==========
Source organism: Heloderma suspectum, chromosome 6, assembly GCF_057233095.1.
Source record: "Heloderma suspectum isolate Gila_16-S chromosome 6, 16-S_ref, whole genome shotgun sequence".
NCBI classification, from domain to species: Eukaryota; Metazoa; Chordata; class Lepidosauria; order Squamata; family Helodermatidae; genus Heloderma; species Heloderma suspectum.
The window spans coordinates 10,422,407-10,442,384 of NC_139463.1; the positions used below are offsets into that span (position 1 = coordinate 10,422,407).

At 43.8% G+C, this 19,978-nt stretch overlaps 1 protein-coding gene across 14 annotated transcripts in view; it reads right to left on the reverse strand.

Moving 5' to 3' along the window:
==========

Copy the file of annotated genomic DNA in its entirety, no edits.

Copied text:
Source organism: Heloderma suspectum, chromosome 6, assembly GCF_057233095.1.
Source record: "Heloderma suspectum isolate Gila_16-S chromosome 6, 16-S_ref, whole genome shotgun sequence".
NCBI classification, from domain to species: Eukaryota; Metazoa; Chordata; class Lepidosauria; order Squamata; family Helodermatidae; genus Heloderma; species Heloderma suspectum.
The window spans coordinates 10,422,407-10,442,384 of NC_139463.1; the positions used below are offsets into that span (position 1 = coordinate 10,422,407).

At 43.8% G+C, this 19,978-nt stretch overlaps 1 protein-coding gene across 14 annotated transcripts in view; it reads right to left on the reverse strand.

Moving 5' to 3' along the window: